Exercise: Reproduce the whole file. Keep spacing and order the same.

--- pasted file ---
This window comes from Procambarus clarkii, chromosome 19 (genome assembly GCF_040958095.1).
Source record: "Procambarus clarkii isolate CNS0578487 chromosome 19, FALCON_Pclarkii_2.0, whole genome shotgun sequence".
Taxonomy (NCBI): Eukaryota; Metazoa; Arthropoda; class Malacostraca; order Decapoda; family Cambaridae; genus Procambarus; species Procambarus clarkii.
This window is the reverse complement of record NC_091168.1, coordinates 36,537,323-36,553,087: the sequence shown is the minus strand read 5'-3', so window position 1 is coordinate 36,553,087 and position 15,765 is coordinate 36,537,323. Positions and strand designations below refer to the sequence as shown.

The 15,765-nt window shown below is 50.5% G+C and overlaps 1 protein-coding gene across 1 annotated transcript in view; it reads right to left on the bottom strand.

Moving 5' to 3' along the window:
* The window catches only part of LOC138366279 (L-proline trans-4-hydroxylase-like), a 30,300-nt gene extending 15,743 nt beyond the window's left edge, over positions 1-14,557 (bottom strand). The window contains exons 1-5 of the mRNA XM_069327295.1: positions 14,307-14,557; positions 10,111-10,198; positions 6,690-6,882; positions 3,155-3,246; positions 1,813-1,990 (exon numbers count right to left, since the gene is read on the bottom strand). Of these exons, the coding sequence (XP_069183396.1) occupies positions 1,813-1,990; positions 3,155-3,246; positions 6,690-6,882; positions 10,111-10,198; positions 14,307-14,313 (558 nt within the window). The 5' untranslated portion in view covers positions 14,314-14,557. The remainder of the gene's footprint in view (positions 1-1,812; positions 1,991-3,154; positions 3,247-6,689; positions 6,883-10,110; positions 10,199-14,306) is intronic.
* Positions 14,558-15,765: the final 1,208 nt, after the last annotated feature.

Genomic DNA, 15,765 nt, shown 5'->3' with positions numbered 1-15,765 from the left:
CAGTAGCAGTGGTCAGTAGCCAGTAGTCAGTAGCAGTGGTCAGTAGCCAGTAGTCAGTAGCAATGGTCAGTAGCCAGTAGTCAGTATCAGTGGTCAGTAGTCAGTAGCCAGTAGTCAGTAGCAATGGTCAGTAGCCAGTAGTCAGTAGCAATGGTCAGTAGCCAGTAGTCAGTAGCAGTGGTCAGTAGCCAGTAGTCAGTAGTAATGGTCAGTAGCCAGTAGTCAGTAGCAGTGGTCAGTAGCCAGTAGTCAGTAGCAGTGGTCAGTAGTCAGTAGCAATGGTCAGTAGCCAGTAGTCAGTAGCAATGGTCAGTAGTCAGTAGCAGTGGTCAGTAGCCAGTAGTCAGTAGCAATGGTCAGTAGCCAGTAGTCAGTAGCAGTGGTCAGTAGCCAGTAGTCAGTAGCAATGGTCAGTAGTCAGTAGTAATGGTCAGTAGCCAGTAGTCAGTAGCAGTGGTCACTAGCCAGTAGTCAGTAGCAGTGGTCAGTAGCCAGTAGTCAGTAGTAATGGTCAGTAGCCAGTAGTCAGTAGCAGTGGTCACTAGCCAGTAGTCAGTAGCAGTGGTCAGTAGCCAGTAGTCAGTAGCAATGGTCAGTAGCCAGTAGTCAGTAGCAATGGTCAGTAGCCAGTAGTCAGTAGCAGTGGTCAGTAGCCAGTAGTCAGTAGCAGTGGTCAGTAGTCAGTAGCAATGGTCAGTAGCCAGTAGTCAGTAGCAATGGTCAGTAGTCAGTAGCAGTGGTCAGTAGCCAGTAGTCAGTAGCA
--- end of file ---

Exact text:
This window comes from Procambarus clarkii, chromosome 19 (genome assembly GCF_040958095.1).
Source record: "Procambarus clarkii isolate CNS0578487 chromosome 19, FALCON_Pclarkii_2.0, whole genome shotgun sequence".
Taxonomy (NCBI): Eukaryota; Metazoa; Arthropoda; class Malacostraca; order Decapoda; family Cambaridae; genus Procambarus; species Procambarus clarkii.
This window is the reverse complement of record NC_091168.1, coordinates 36,537,323-36,553,087: the sequence shown is the minus strand read 5'-3', so window position 1 is coordinate 36,553,087 and position 15,765 is coordinate 36,537,323. Positions and strand designations below refer to the sequence as shown.

The 15,765-nt window shown below is 50.5% G+C and overlaps 1 protein-coding gene across 1 annotated transcript in view; it reads right to left on the bottom strand.

Moving 5' to 3' along the window:
* The window catches only part of LOC138366279 (L-proline trans-4-hydroxylase-like), a 30,300-nt gene extending 15,743 nt beyond the window's left edge, over positions 1-14,557 (bottom strand). The window contains exons 1-5 of the mRNA XM_069327295.1: positions 14,307-14,557; positions 10,111-10,198; positions 6,690-6,882; positions 3,155-3,246; positions 1,813-1,990 (exon numbers count right to left, since the gene is read on the bottom strand). Of these exons, the coding sequence (XP_069183396.1) occupies positions 1,813-1,990; positions 3,155-3,246; positions 6,690-6,882; positions 10,111-10,198; positions 14,307-14,313 (558 nt within the window). The 5' untranslated portion in view covers positions 14,314-14,557. The remainder of the gene's footprint in view (positions 1-1,812; positions 1,991-3,154; positions 3,247-6,689; positions 6,883-10,110; positions 10,199-14,306) is intronic.
* Positions 14,558-15,765: the final 1,208 nt, after the last annotated feature.

Genomic DNA, 15,765 nt, shown 5'->3' with positions numbered 1-15,765 from the left:
CAGTAGCAGTGGTCAGTAGCCAGTAGTCAGTAGCAGTGGTCAGTAGCCAGTAGTCAGTAGCAATGGTCAGTAGCCAGTAGTCAGTATCAGTGGTCAGTAGTCAGTAGCCAGTAGTCAGTAGCAATGGTCAGTAGCCAGTAGTCAGTAGCAATGGTCAGTAGCCAGTAGTCAGTAGCAGTGGTCAGTAGCCAGTAGTCAGTAGTAATGGTCAGTAGCCAGTAGTCAGTAGCAGTGGTCAGTAGCCAGTAGTCAGTAGCAGTGGTCAGTAGTCAGTAGCAATGGTCAGTAGCCAGTAGTCAGTAGCAATGGTCAGTAGTCAGTAGCAGTGGTCAGTAGCCAGTAGTCAGTAGCAATGGTCAGTAGCCAGTAGTCAGTAGCAGTGGTCAGTAGCCAGTAGTCAGTAGCAATGGTCAGTAGTCAGTAGTAATGGTCAGTAGCCAGTAGTCAGTAGCAGTGGTCACTAGCCAGTAGTCAGTAGCAGTGGTCAGTAGCCAGTAGTCAGTAGTAATGGTCAGTAGCCAGTAGTCAGTAGCAGTGGTCACTAGCCAGTAGTCAGTAGCAGTGGTCAGTAGCCAGTAGTCAGTAGCAATGGTCAGTAGCCAGTAGTCAGTAGCAATGGTCAGTAGCCAGTAGTCAGTAGCAGTGGTCAGTAGCCAGTAGTCAGTAGCAGTGGTCAGTAGTCAGTAGCAATGGTCAGTAGCCAGTAGTCAGTAGCAATGGTCAGTAGTCAGTAGCAGTGGTCAGTAGCCAGTAGTCAGTAGCA